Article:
The Motion to Strike is denied. The submission of evidentiary declarations in support of summary judgment motions is explicitly authorized by Rule 56, and Ms. Woods was timely and explicitly identified by Blue Cross as a person with knowledge of the administrative process. The plaintiff has presented no authority suggesting the requirement to timely disclose documents under Rule 26 somehow precludes a party from offering subsequently-obtained affidavits in support of a summary judgment motion.

Woods's affidavit references and explains the administrative record itself, and is properly before the court. Such evidence does not address the merits of Blue Cross's decision and is entirely appropriate for the purpose of explaining "the manner in which defendant made its decision." Buchanan v. Reliance Standard Life Insurance, 5 F.Supp. 1172, 1181 (D.Kan. 1998) (emphasis in original). See also Niedens v. Continental Casualty, No. 05-2176-CM, 2007 WL 956647, *4 (D.Kan. 2007) (affidavit permissible if it "explains how the plan administrator reached its decision"), aff'd on other gds., 258 Fed.Appx. 216 (10th Cir. 2007).

Further, the court denies leave to supplement the record. The issue before the court is whether the administrator's decision was arbitrary and capricious, and accordingly the court looks only to the materials which were actually utilized in that decision. Holcomb v. Unum Life Insurance, 578 F.3d 1187, 1192 (10th Cir. 2009); Fought v. Unum Life Insurance, 379 F.3d 997, 1003 (10th Cir.2004). Supplementation is permissible only in "the unusual case, " Hall v. Unum Life Insurance, 300 F.3d 1197, 1203 (10th Cir.2002). "The party moving to supplement the record or engage in extra-record discovery bears the burden of showing its propriety." Murphy v. Deloitte & Touche Group Ins. Plan, 619 F.3d 1151, 1163 (10th Cir.2010). Here, the plaintiff has failed to meet the burden of demonstrating the appropriateness of such supplementation, and the request is accordingly denied.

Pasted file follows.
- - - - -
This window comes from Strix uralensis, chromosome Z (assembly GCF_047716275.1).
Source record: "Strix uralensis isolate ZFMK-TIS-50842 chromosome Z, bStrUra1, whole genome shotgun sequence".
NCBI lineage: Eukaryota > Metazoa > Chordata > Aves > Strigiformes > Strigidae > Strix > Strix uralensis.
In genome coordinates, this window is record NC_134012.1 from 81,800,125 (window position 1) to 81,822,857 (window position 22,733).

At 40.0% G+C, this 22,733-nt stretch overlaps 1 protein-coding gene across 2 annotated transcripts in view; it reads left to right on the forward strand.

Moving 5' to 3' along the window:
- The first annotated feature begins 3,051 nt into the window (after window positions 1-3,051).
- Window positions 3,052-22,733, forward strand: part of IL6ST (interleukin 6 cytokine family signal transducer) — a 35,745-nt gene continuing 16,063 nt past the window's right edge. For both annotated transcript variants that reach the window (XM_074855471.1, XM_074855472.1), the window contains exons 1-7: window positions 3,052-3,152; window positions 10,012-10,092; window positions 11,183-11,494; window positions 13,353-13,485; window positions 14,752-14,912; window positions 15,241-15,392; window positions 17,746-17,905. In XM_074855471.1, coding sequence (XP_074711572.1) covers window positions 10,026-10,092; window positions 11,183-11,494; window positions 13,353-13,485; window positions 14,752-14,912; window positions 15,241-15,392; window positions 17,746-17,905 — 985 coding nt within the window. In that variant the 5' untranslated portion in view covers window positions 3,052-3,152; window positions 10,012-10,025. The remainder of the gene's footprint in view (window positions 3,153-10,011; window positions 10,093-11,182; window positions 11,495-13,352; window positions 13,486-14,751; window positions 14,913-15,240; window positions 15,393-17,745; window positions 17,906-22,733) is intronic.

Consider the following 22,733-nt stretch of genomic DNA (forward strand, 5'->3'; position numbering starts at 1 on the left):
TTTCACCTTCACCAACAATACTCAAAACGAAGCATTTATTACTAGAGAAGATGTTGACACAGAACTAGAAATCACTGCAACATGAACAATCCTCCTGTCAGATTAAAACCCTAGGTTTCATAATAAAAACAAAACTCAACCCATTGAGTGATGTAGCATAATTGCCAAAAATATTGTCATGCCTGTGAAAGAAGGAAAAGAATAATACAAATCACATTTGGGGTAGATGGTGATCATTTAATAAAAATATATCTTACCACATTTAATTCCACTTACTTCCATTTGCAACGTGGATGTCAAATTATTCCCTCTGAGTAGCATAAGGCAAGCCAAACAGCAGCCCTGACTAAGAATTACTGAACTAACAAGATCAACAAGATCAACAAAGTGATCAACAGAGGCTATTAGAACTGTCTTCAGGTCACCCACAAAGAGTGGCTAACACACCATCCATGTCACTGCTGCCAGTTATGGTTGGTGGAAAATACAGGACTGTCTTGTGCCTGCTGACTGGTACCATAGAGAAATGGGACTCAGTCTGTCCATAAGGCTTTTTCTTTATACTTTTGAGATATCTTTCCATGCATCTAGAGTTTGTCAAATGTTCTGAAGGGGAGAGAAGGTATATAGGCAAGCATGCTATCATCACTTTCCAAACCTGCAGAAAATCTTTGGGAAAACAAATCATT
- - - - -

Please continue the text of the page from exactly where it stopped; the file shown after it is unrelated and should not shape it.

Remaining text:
Findings of Fact

Doug Burton was employed by Westlake Hardware, Inc., and he and his wife, Marsha Burton (Burton), had health care benefits under the terms of the Health Plan during the period relevant to this case. Blue Cross is an insurer of the Westlake group health policy. The Health Plan at issue is an employee benefit "Plan" under ERISA as defined by 29 U.S.C. § 1002(1). Marsha Burton was a "participant" of the Plan as defined by 29 U.S.C. § 1002(7). The Plan authorizes Blue Cross as the claims administrator to determine eligibility for benefits under the Policy.

In 1990, Mrs. Burton was diagnosed with ovarian cancer. In 2008, her ovarian cancer metastasized to her liver and abdominal region. In April, 2011, a CT scan revealed slightly larger lesions and new tiny mesenteric nodules on her liver.

Burton's physicians could not perform traditional radiation treatments, because of the sensitivity of the liver and the risk of damage to nearby healthy organs.

In May of 2011, Marsha Burton was examined by Dr. Ralph S. Wolfstein of the Elite Oncology Medical Group in Los Angeles, California. Dr. Wolfstein believed that intensity-modulated radiation therapy (IMRT) might help in Burton's treatment. IMRT involves the manipulation of radiation beams to conform to the shape of a tumor.

At some point in May, Burton submitted a pre-service claim for benefits to Blue Cross requesting coverage for the IMRT treatment.